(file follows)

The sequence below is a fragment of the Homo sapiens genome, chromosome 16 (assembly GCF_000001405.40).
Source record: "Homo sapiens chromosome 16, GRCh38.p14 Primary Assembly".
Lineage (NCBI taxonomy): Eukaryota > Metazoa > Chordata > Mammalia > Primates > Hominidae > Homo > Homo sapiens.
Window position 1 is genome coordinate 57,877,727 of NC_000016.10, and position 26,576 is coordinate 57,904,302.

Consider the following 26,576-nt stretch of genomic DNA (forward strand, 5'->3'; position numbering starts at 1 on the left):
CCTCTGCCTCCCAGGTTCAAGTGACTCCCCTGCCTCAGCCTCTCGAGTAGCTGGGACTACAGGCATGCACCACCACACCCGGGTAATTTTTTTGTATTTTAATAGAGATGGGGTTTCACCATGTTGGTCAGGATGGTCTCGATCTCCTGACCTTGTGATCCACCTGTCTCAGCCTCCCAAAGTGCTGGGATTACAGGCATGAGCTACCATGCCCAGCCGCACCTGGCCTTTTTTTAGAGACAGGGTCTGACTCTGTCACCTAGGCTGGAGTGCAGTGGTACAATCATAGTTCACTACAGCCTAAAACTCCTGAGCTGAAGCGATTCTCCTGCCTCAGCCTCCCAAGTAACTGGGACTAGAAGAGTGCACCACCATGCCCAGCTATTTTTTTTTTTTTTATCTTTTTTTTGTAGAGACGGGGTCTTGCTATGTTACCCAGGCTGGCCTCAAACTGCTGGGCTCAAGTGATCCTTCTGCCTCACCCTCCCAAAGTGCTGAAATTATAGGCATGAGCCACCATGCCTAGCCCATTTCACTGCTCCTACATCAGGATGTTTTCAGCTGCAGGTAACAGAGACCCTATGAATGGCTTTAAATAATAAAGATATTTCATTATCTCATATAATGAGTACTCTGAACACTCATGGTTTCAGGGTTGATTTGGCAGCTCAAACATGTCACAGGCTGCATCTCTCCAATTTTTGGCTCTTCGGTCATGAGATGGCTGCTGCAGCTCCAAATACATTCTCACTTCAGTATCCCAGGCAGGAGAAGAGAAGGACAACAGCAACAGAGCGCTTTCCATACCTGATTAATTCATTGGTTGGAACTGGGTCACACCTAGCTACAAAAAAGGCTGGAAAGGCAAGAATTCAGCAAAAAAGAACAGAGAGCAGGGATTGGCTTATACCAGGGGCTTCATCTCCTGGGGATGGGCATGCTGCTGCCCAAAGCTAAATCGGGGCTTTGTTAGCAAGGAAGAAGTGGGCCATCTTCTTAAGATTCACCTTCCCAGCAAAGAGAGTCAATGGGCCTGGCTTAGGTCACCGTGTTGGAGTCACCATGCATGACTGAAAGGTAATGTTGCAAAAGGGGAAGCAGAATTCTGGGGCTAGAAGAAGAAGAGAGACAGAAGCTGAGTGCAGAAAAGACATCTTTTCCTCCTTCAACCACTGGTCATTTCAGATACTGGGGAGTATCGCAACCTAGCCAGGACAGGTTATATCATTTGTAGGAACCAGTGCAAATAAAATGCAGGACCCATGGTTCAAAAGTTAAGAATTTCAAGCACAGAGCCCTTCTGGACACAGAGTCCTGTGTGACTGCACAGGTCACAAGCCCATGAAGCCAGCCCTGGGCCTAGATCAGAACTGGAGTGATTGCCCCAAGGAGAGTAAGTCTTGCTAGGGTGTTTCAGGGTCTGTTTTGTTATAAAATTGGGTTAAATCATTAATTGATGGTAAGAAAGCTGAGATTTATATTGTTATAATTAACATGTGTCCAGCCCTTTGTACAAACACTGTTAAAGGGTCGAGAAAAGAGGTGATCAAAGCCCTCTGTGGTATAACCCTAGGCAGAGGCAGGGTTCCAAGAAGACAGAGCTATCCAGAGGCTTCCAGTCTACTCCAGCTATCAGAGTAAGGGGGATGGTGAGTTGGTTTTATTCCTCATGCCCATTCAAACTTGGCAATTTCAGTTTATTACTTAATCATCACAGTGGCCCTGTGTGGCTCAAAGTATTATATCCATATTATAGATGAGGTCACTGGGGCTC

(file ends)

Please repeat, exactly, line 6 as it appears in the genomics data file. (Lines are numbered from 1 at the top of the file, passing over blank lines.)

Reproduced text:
CCTCTGCCTCCCAGGTTCAAGTGACTCCCCTGCCTCAGCCTCTCGAGTAGCTGGGACTACAGGCATGCACCACCACACCCGGGTAATTTTTTTGTATTTTAATAGAGATGGGGTTTCACCATGTTGGTCAGGATGGTCTCGATCTCCTGACCTTGTGATCCACCTGTCTCAGCCTCCCAAAGTGCTGGGATTACAGGCATGAGCTACCATGCCCAGCCGCACCTGGCCTTTTTTTAGAGACAGGGTCTGACTCTGTCACCTAGGCTGGAGTGCAGTGGTACAATCATAGTTCACTACAGCCTAAAACTCCTGAGCTGAAGCGATTCTCCTGCCTCAGCCTCCCAAGTAACTGGGACTAGAAGAGTGCACCACCATGCCCAGCTATTTTTTTTTTTTTTATCTTTTTTTTGTAGAGACGGGGTCTTGCTATGTTACCCAGGCTGGCCTCAAACTGCTGGGCTCAAGTGATCCTTCTGCCTCACCCTCCCAAAGTGCTGAAATTATAGGCATGAGCCACCATGCCTAGCCCATTTCACTGCTCCTACATCAGGATGTTTTCAGCTGCAGGTAACAGAGACCCTATGAATGGCTTTAAATAATAAAGATATTTCATTATCTCATATAATGAGTACTCTGAACACTCATGGTTTCAGGGTTGATTTGGCAGCTCAAACATGTCACAGGCTGCATCTCTCCAATTTTTGGCTCTTCGGTCATGAGATGGCTGCTGCAGCTCCAAATACATTCTCACTTCAGTATCCCAGGCAGGAGAAGAGAAGGACAACAGCAACAGAGCGCTTTCCATACCTGATTAATTCATTGGTTGGAACTGGGTCACACCTAGCTACAAAAAAGGCTGGAAAGGCAAGAATTCAGCAAAAAAGAACAGAGAGCAGGGATTGGCTTATACCAGGGGCTTCATCTCCTGGGGATGGGCATGCTGCTGCCCAAAGCTAAATCGGGGCTTTGTTAGCAAGGAAGAAGTGGGCCATCTTCTTAAGATTCACCTTCCCAGCAAAGAGAGTCAATGGGCCTGGCTTAGGTCACCGTGTTGGAGTCACCATGCATGACTGAAAGGTAATGTTGCAAAAGGGGAAGCAGAATTCTGGGGCTAGAAGAAGAAGAGAGACAGAAGCTGAGTGCAGAAAAGACATCTTTTCCTCCTTCAACCACTGGTCATTTCAGATACTGGGGAGTATCGCAACCTAGCCAGGACAGGTTATATCATTTGTAGGAACCAGTGCAAATAAAATGCAGGACCCATGGTTCAAAAGTTAAGAATTTCAAGCACAGAGCCCTTCTGGACACAGAGTCCTGTGTGACTGCACAGGTCACAAGCCCATGAAGCCAGCCCTGGGCCTAGATCAGAACTGGAGTGATTGCCCCAAGGAGAGTAAGTCTTGCTAGGGTGTTTCAGGGTCTGTTTTGTTATAAAATTGGGTTAAATCATTAATTGATGGTAAGAAAGCTGAGATTTATATTGTTATAATTAACATGTGTCCAGCCCTTTGTACAAACACTGTTAAAGGGTCGAGAAAAGAGGTGATCAAAGCCCTCTGTGGTATAACCCTAGGCAGAGGCAGGGTTCCAAGAAGACAGAGCTATCCAGAGGCTTCCAGTCTACTCCAGCTATCAGAGTAAGGGGGATGGTGAGTTGGTTTTATTCCTCATGCCCATTCAAACTTGGCAATTTCAGTTTATTACTTAATCATCACAGTGGCCCTGTGTGGCTCAAAGTATTATATCCATATTATAGATGAGGTCACTGGGGCTC